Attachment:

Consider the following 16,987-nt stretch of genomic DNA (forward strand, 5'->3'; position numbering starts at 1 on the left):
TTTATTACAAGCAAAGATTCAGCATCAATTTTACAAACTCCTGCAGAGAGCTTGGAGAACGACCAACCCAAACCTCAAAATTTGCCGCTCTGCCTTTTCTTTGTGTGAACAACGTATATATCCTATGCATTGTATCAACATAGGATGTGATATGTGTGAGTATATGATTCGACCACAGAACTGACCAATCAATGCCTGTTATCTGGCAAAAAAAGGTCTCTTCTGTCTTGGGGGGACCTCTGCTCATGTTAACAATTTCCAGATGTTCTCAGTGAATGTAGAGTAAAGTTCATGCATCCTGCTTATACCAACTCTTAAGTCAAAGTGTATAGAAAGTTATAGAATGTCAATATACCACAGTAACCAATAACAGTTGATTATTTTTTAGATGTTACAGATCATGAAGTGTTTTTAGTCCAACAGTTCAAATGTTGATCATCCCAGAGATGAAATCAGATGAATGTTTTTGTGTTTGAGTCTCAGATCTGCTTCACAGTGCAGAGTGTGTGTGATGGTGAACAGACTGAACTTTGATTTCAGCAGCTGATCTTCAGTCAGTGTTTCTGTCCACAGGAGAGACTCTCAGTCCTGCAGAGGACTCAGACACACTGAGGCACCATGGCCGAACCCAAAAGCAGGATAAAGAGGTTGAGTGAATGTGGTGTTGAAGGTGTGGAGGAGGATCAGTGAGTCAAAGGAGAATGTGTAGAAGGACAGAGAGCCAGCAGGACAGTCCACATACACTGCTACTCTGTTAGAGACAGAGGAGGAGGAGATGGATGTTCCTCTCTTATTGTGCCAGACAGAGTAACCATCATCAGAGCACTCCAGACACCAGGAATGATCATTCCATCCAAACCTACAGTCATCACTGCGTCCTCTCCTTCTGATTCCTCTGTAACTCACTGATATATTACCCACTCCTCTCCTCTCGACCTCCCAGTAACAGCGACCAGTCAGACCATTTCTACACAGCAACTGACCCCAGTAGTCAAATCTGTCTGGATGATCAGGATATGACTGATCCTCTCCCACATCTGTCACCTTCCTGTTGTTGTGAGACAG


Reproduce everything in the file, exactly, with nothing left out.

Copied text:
Consider the following 16,987-nt stretch of genomic DNA (forward strand, 5'->3'; position numbering starts at 1 on the left):
TTTATTACAAGCAAAGATTCAGCATCAATTTTACAAACTCCTGCAGAGAGCTTGGAGAACGACCAACCCAAACCTCAAAATTTGCCGCTCTGCCTTTTCTTTGTGTGAACAACGTATATATCCTATGCATTGTATCAACATAGGATGTGATATGTGTGAGTATATGATTCGACCACAGAACTGACCAATCAATGCCTGTTATCTGGCAAAAAAAGGTCTCTTCTGTCTTGGGGGGACCTCTGCTCATGTTAACAATTTCCAGATGTTCTCAGTGAATGTAGAGTAAAGTTCATGCATCCTGCTTATACCAACTCTTAAGTCAAAGTGTATAGAAAGTTATAGAATGTCAATATACCACAGTAACCAATAACAGTTGATTATTTTTTAGATGTTACAGATCATGAAGTGTTTTTAGTCCAACAGTTCAAATGTTGATCATCCCAGAGATGAAATCAGATGAATGTTTTTGTGTTTGAGTCTCAGATCTGCTTCACAGTGCAGAGTGTGTGTGATGGTGAACAGACTGAACTTTGATTTCAGCAGCTGATCTTCAGTCAGTGTTTCTGTCCACAGGAGAGACTCTCAGTCCTGCAGAGGACTCAGACACACTGAGGCACCATGGCCGAACCCAAAAGCAGGATAAAGAGGTTGAGTGAATGTGGTGTTGAAGGTGTGGAGGAGGATCAGTGAGTCAAAGGAGAATGTGTAGAAGGACAGAGAGCCAGCAGGACAGTCCACATACACTGCTACTCTGTTAGAGACAGAGGAGGAGGAGATGGATGTTCCTCTCTTATTGTGCCAGACAGAGTAACCATCATCAGAGCACTCCAGACACCAGGAATGATCATTCCATCCAAACCTACAGTCATCACTGCGTCCTCTCCTTCTGATTCCTCTGTAACTCACTGATATATTACCCACTCCTCTCCTCTCGACCTCCCAGTAACAGCGACCAGTCAGACCATTTCTACACAGCAACTGACCCCAGTAGTCAAATCTGTCTGGATGATCAGGATATGACTGATCCTCTCCCACATCTGTCACCTTCCTGTTGTTGTGAGACAG